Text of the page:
Born in 1886 in Croswell, Michigan Ernest R. “Cap” Graham would eventually find his way to South Florida after working as a mining engineer in South Dakota. While there, he meets his first wife, Florence Morris. Together they had three children: Philip Graham, former publisher of the Washington Post, William Bill Graham, president of the Graham Company and principal developer of Miami Lakes, and Mary Graham Crow.
In 1921, Graham became the manager of operations at the Pennsylvania Sugar Company and moved his family to the company town of Pennsuco, Florida. In 1924, he built the family home out of coral rock from the area. With the Pennsylvania Sugar company discontinuing operations in Florida in 1929, he became the operator of the Pennsuco Farming Company. It isn’t clear whether he was leasing the land or was in partnership with the sugar company. In time, he would acquire 7,000 acres and start a new company called Graham Dairy.
After his wife Florence passed away in 1934 from cancer, he married school teacher, Hilda Simmons. Together they had one son, Bob who went on to become the Governor of Florida and a United States Senator.
Cap Graham was elected to the Florida State Senate in 1936 and served two terms from 1937 to 1944. While in the state senate, he fought to increase taxes on horse racing in order to increase funding for the aged. From this, an investigation into the horse racing industry in Florida leads to an allegation of corruption and mob connections.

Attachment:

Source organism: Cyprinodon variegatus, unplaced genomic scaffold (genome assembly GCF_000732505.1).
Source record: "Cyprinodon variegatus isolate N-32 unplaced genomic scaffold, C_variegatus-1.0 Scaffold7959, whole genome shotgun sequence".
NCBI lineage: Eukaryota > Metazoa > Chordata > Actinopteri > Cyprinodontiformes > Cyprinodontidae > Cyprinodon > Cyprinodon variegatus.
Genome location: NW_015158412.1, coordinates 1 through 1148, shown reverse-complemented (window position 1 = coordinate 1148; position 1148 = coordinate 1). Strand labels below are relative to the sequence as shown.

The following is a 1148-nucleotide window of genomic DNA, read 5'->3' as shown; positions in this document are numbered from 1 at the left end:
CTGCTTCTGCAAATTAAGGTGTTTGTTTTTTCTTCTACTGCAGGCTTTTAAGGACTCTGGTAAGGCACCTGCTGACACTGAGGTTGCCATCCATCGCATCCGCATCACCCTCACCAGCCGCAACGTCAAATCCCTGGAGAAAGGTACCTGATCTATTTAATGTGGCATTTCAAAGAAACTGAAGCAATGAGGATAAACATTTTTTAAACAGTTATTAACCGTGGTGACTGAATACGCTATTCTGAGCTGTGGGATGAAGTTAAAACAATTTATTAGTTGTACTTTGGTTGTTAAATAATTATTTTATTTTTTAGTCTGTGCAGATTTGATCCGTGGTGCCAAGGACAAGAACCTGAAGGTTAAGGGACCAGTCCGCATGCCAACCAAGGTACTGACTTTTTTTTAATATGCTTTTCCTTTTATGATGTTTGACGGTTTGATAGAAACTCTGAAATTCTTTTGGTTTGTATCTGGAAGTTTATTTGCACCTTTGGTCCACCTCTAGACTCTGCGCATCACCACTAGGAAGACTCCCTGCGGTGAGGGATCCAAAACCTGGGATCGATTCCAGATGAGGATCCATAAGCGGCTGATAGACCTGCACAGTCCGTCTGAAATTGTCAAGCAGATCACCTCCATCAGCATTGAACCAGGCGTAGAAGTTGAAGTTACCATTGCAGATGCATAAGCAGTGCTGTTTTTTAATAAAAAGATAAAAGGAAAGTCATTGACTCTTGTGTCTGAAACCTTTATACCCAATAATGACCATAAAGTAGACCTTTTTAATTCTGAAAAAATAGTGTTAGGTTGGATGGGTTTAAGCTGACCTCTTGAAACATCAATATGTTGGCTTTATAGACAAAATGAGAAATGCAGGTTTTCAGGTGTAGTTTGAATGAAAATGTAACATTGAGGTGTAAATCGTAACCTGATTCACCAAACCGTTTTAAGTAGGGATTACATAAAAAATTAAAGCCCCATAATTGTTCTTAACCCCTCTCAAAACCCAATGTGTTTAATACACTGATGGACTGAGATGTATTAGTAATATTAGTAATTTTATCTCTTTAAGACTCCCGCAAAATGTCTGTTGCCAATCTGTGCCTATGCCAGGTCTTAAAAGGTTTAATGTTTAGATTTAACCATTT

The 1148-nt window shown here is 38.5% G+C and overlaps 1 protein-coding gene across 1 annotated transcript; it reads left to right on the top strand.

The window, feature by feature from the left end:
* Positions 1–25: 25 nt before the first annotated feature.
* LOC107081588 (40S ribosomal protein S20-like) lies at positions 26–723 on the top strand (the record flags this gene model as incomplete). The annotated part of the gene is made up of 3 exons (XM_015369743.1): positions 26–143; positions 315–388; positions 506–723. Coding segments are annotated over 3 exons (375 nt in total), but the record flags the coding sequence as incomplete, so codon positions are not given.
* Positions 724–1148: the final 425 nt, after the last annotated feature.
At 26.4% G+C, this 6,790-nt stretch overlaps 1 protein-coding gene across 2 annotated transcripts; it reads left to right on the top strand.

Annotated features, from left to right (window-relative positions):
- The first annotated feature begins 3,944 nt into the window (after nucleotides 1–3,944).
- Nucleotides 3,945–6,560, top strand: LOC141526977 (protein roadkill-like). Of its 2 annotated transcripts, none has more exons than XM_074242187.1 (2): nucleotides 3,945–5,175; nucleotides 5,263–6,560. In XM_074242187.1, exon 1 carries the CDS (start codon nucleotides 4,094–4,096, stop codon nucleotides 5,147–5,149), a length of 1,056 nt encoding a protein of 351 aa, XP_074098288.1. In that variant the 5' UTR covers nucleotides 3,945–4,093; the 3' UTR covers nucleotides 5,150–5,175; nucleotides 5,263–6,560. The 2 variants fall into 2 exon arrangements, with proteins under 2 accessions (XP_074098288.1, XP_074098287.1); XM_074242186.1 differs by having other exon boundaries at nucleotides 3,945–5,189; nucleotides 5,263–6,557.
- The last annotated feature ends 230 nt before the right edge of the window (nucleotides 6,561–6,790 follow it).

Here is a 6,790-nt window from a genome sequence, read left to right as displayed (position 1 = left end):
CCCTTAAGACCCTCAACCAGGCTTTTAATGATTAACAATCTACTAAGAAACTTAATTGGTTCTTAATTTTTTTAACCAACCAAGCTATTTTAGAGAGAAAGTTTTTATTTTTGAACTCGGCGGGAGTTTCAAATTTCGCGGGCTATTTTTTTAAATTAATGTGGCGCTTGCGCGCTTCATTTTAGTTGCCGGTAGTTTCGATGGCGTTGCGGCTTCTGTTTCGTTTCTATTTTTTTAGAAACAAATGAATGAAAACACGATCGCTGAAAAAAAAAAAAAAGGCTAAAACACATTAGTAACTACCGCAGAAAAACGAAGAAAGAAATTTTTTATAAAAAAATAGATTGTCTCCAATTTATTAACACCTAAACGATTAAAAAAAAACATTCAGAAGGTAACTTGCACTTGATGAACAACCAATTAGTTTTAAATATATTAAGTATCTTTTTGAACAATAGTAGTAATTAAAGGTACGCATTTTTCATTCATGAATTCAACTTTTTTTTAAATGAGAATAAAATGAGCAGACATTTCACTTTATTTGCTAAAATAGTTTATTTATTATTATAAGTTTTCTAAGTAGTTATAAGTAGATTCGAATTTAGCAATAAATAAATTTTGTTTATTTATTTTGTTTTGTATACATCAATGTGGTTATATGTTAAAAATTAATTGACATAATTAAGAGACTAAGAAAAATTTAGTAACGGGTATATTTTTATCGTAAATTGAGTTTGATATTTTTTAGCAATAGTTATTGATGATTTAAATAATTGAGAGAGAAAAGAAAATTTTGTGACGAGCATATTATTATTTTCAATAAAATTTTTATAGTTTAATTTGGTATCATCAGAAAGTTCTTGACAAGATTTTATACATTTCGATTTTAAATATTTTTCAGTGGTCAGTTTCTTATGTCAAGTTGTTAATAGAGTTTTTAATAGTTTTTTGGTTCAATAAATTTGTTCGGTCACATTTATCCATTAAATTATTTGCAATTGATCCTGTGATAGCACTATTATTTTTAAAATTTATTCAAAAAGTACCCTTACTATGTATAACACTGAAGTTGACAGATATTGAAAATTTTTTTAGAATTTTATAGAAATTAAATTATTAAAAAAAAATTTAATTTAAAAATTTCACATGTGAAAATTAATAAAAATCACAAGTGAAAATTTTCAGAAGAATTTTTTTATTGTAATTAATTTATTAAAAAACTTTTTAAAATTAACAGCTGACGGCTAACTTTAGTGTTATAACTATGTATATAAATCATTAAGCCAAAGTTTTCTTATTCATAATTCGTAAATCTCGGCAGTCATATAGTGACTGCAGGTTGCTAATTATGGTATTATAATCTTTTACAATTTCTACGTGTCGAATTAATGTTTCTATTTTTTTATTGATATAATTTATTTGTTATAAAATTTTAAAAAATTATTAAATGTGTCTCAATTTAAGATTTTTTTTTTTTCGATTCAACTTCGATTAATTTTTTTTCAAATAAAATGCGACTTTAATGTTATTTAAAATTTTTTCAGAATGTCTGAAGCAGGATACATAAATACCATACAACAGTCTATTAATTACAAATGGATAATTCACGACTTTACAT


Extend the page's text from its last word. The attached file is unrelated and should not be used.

He also lobbied for more government contracts for both Dade County and Miami in 1942. In order to avoid war-time shipping through the Florida Straits, he promoted the use of a barge canal across Florida through Lake Okeechobee.
With an unsuccessful run for a seat on the Dade County Commission in 1948, Graham returned to farming and the town of Pennsuco. At the time the population was 133 and was incorporated in 1949. He would remain in the family home until his death in 1964.
Due to residential development in the early-1950s, the dairy was moved to Moore Heaven, taking many residents with it. In the 1970s, the Graham family sold much of the town’s land to the concrete manufacture, Rinker Materials Co. Remaining on the Graham Company land, was the coral rock home, as well as other dwellings. The population of Pennsuco was now down to 74.
In 1986, with the town’s population down to 15, due to the knocking down homes when they widened Okeechobee Road from two-lanes into the six-lane U. S. 27, the city charter was abolished and annexed into Dade County. By this time, they had no police, fire services, sewers or city water.
In 1982, the family home was designated a historic landmark of Miami-Dade County. Unfortunately, the house has fallen into ruin and there are no plans to restore it in the future.